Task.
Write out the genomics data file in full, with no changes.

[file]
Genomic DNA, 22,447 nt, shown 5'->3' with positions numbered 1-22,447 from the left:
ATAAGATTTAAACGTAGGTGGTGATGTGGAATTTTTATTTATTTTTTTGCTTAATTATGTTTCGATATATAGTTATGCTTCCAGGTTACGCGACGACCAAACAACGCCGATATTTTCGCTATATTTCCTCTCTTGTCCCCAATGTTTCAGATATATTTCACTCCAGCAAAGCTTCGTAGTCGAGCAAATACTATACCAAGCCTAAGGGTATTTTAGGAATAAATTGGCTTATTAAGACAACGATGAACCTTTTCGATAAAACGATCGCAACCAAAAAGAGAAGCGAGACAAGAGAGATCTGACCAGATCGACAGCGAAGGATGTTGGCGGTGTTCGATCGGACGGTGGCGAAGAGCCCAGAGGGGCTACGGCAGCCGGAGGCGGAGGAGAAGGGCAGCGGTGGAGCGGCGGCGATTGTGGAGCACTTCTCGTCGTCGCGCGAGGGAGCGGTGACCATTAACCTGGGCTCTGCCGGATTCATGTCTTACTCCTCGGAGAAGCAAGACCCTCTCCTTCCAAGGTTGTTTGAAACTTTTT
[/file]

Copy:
Genomic DNA, 22,447 nt, shown 5'->3' with positions numbered 1-22,447 from the left:
ATAAGATTTAAACGTAGGTGGTGATGTGGAATTTTTATTTATTTTTTTGCTTAATTATGTTTCGATATATAGTTATGCTTCCAGGTTACGCGACGACCAAACAACGCCGATATTTTCGCTATATTTCCTCTCTTGTCCCCAATGTTTCAGATATATTTCACTCCAGCAAAGCTTCGTAGTCGAGCAAATACTATACCAAGCCTAAGGGTATTTTAGGAATAAATTGGCTTATTAAGACAACGATGAACCTTTTCGATAAAACGATCGCAACCAAAAAGAGAAGCGAGACAAGAGAGATCTGACCAGATCGACAGCGAAGGATGTTGGCGGTGTTCGATCGGACGGTGGCGAAGAGCCCAGAGGGGCTACGGCAGCCGGAGGCGGAGGAGAAGGGCAGCGGTGGAGCGGCGGCGATTGTGGAGCACTTCTCGTCGTCGCGCGAGGGAGCGGTGACCATTAACCTGGGCTCTGCCGGATTCATGTCTTACTCCTCGGAGAAGCAAGACCCTCTCCTTCCAAGGTTGTTTGAAACTTTTT